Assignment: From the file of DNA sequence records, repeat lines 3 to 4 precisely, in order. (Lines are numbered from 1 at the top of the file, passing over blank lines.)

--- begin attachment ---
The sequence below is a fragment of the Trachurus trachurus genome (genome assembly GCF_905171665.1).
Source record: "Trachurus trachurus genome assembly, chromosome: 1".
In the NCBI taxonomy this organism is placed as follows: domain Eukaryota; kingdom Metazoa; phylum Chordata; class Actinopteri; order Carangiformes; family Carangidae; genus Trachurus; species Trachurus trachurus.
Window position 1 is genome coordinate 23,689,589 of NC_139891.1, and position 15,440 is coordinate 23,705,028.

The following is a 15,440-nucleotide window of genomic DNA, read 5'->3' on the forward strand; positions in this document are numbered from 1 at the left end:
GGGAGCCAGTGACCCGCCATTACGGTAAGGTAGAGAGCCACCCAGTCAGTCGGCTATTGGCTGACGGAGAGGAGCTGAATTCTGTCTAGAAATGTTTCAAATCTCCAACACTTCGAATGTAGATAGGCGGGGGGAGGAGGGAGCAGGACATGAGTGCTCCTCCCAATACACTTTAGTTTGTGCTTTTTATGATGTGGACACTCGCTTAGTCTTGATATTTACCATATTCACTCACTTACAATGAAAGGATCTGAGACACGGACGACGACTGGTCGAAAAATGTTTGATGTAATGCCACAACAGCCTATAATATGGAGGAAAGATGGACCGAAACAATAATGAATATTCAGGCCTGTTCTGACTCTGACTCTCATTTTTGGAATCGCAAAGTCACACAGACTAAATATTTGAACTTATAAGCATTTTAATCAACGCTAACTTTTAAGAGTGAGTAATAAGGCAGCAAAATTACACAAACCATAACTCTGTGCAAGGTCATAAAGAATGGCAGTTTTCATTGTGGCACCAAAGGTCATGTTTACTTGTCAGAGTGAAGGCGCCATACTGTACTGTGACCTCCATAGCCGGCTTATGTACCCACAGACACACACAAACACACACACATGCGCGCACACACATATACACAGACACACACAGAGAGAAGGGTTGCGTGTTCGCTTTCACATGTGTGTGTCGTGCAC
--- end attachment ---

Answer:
In the NCBI taxonomy this organism is placed as follows: domain Eukaryota; kingdom Metazoa; phylum Chordata; class Actinopteri; order Carangiformes; family Carangidae; genus Trachurus; species Trachurus trachurus.
Window position 1 is genome coordinate 23,689,589 of NC_139891.1, and position 15,440 is coordinate 23,705,028.